Attachment AThe FDA released a proposal to change the guidance document for ISO 10993-1 in April of this year. Most of document UCM348890 seems straight forward – things like implementation details associated with genotoxicity, how to go about labeling your device as BPA-free, and a logical workflow diagram, were updated… However, once you work all the way down into Attachment A, it reveals some significant changes to the standard.

The implementation details associated with many changes proposed in the draft guidance document are becoming familiar with reputable test houses. But the financial ramifications of additional testing for specific device categories may not be familiar to medical device developers and will be impactful. These changes are best summarized with the chart below, with a new marking indicated as ‘O’s not in previous standards. For example, devices making contact with breached or compromised skin for 1-30 days will now likely have to conduct subchronic toxicity – depending on the nature of the test and selected protocol this can be in the neighborhood of $40k per iteration – just for one test, excluding prototype and internal communication costs, and assuming no failed attempts.

Some of the proposed changes make sense, for example, external communicating devices contacting tissue/bone/dentin could require additional testing. Given the intent of the FDA to keep us humans safe, I could brainstorm a few applications that I would want to see systemic toxicity be conducted.

However, having to conduct an implantation study for something like temporary nasogastric intubation (mucosal contact for >24h) seems extreme. The footnote in the proposed standard change ‘provide rationale for its omission’ leaves subjectivity to both the applicant and the FDA auditor to be able not to conduct these additional test. If the device is being applied for as part of a 510(k) submission, and does not utilize novel materials – does this constitute acceptance that the ‘optional’ tests do not need to be conducted? Or perhaps it is subjective towards the use case and environment, and can be mitigated through the Risk Management File?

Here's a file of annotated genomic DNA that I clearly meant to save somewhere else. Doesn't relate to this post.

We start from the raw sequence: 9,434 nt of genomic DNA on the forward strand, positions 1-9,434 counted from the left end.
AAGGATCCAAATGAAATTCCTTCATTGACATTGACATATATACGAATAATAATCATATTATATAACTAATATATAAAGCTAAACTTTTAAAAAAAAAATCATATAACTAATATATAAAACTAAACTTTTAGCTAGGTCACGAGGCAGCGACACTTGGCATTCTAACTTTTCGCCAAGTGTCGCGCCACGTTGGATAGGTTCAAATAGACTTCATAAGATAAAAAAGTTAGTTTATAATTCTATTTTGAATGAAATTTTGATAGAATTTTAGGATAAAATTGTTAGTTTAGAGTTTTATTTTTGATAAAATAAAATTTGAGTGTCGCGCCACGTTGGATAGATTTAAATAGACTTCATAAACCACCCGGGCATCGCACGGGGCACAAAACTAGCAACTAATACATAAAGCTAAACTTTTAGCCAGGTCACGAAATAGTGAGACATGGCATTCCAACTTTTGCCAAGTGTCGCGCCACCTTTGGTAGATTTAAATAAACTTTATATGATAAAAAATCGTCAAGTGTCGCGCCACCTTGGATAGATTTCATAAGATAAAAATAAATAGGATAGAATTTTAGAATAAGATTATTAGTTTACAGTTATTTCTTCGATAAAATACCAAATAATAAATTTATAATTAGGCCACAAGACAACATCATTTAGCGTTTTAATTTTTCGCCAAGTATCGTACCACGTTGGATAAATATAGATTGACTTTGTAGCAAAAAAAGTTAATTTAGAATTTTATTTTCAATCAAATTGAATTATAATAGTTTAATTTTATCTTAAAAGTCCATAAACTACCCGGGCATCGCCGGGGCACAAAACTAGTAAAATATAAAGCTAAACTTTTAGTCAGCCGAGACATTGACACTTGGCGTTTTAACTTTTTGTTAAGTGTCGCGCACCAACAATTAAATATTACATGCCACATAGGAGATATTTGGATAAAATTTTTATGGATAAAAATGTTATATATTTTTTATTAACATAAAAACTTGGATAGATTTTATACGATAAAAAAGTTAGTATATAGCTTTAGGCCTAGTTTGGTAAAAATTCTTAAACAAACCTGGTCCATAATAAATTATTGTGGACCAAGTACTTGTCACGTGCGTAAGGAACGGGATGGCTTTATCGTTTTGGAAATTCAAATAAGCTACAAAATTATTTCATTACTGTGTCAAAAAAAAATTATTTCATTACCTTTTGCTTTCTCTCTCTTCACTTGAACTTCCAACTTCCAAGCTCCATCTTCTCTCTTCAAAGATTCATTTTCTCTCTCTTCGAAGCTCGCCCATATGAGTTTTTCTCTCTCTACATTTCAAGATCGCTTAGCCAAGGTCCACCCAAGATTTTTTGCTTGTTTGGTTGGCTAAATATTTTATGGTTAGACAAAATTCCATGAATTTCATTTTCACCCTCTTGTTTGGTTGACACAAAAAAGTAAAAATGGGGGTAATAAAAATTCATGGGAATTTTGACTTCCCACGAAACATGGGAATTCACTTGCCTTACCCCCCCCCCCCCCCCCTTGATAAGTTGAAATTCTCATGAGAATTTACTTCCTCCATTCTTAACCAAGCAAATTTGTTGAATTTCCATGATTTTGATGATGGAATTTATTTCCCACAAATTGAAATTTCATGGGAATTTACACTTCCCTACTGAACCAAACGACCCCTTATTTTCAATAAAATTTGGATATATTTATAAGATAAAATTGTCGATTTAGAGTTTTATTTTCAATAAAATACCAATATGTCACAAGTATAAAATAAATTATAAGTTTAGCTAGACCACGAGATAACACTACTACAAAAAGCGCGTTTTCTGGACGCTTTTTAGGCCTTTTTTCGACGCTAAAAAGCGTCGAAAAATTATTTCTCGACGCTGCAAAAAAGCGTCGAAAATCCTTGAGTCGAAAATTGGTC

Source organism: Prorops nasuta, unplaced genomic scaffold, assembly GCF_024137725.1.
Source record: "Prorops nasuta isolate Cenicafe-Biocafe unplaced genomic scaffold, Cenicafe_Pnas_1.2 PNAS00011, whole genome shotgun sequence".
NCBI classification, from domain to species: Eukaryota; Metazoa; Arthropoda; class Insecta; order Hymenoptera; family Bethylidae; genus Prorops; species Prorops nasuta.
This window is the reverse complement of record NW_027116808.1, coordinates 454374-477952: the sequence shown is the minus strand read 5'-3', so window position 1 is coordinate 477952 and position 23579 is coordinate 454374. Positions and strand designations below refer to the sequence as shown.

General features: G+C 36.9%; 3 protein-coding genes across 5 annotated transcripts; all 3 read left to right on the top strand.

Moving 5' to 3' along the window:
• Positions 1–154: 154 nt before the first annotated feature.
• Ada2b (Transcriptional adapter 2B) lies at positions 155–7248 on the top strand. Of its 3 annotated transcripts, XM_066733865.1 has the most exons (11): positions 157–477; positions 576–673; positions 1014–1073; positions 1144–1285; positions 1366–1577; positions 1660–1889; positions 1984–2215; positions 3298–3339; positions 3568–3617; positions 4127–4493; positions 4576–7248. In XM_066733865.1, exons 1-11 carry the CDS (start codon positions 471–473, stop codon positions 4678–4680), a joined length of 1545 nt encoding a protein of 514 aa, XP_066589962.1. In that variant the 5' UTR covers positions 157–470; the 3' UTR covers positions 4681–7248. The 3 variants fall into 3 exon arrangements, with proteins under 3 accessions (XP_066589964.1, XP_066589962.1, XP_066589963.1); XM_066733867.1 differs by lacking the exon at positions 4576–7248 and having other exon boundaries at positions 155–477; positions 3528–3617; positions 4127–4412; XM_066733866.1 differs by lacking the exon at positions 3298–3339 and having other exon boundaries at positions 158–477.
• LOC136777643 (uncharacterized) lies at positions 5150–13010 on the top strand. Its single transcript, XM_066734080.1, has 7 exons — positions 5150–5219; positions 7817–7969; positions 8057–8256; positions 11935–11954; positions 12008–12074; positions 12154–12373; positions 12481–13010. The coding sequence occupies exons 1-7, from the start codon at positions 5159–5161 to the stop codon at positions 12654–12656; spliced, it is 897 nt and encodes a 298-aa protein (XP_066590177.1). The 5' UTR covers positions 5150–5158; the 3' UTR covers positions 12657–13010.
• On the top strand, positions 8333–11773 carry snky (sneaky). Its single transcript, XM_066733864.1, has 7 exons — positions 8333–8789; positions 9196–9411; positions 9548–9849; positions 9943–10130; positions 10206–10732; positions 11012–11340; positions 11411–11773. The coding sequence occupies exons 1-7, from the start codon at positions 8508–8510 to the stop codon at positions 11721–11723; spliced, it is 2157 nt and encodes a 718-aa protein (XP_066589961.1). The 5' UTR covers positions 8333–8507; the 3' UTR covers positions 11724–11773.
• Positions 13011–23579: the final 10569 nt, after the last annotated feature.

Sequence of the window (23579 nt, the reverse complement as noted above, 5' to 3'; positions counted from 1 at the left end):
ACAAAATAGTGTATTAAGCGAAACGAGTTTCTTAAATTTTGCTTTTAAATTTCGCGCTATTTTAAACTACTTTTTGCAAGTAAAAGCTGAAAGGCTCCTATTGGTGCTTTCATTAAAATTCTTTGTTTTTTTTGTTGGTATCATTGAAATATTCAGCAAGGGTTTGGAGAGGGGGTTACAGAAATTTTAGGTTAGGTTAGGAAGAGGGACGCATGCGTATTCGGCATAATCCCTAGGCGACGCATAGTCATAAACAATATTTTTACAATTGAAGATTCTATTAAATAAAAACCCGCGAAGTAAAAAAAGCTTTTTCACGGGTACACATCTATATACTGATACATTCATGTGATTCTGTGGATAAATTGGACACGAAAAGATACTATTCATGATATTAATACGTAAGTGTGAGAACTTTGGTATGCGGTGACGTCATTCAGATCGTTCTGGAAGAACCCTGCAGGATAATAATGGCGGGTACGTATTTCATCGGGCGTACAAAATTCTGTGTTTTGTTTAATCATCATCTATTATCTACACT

The general edict from the FDA is risk reduction through management. But I think the easiest way to stratify the applicability of these additional tests falls into the guise of how the applications come in. If it is a PMA, do the additional tests. If it is a 510(k), and there is a history of similar predicates, don’t do the additional tests. If you’re somewhere in between, then the revamped DeNovo process comes to the rescue: If specific guidance documentation is available – it overrides the above. This would leave less subjectivity in budgeting and scheduling to medical device developers, and avoid awkward discussions on how to interpret the standard.

If you have opinions on the proposed changes to ISO 10993 or how to best bring your product through the rigors medical device approval, I would be glad to hear from you.

Mark Drlik is a Mechanical Engineer and Project Manager at StarFish Medical.  He frequently works with colleagues in Regulatory Support on issues like those in the proposed ISO 10993-1 change to understand how his medical device projects are impacted.






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